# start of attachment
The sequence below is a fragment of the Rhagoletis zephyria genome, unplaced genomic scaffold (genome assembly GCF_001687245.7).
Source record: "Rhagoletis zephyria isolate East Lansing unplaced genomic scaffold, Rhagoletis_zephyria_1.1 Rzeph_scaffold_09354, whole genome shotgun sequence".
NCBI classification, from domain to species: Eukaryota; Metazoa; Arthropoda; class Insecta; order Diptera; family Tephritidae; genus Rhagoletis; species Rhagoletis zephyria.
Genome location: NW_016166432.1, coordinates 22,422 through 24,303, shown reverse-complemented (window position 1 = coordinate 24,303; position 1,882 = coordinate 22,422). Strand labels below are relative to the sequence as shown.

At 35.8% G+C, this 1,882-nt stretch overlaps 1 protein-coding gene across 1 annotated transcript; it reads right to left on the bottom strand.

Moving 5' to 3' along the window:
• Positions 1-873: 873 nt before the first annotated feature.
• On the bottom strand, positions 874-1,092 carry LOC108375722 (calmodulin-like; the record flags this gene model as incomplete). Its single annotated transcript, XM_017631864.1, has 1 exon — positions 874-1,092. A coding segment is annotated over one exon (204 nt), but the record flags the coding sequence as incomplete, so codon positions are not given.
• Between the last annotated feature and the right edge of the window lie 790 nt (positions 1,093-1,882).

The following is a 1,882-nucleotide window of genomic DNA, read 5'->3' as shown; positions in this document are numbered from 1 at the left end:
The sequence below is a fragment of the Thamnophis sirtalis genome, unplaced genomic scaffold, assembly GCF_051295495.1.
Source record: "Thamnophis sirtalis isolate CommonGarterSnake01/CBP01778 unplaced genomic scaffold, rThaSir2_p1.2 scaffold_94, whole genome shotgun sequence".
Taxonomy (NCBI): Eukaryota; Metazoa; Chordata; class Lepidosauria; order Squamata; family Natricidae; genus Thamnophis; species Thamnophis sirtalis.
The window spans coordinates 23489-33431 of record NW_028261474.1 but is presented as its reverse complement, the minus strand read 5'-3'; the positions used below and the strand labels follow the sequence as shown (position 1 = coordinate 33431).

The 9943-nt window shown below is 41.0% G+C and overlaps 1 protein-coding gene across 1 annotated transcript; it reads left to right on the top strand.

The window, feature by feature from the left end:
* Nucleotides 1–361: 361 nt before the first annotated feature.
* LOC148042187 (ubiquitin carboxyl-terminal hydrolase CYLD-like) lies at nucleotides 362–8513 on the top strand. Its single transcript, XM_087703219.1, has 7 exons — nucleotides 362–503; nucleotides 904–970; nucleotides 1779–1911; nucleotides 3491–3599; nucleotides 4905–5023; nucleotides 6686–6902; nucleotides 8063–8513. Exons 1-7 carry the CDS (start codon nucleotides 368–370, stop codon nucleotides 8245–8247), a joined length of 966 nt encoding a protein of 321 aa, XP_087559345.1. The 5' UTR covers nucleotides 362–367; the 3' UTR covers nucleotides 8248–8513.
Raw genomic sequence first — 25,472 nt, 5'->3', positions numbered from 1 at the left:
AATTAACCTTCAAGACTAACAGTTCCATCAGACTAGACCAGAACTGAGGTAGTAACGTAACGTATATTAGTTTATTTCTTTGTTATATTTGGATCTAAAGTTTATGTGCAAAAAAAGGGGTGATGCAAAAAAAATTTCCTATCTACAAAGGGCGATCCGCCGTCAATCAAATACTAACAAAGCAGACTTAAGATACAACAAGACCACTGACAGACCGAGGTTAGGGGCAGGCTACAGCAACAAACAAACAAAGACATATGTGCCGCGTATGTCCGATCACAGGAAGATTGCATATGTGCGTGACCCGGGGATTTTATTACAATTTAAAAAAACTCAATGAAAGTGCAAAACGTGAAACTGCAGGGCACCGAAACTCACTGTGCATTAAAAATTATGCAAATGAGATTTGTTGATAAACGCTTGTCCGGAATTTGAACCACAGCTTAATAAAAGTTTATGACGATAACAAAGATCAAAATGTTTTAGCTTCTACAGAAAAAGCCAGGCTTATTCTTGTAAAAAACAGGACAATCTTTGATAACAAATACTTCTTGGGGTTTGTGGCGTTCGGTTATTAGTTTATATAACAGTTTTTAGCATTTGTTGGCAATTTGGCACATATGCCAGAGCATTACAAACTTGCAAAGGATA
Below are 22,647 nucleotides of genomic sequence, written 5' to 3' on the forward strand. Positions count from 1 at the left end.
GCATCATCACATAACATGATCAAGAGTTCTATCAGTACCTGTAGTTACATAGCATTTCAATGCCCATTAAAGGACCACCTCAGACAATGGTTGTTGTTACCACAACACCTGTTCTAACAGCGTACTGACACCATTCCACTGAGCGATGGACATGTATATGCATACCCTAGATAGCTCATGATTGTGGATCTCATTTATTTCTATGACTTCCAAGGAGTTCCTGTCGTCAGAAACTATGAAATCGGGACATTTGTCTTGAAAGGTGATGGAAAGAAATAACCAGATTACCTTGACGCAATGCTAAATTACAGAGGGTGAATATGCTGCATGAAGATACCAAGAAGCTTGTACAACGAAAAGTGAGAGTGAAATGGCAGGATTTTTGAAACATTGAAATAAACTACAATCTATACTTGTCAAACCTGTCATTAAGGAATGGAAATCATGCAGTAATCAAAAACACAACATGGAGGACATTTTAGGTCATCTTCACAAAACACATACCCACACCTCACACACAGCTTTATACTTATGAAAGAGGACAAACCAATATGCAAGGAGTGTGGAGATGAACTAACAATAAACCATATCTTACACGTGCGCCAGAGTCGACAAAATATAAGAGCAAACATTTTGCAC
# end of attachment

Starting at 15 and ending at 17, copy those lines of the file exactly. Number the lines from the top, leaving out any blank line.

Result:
The 9943-nt window shown below is 41.0% G+C and overlaps 1 protein-coding gene across 1 annotated transcript; it reads left to right on the top strand.

The window, feature by feature from the left end:
* Nucleotides 1–361: 361 nt before the first annotated feature.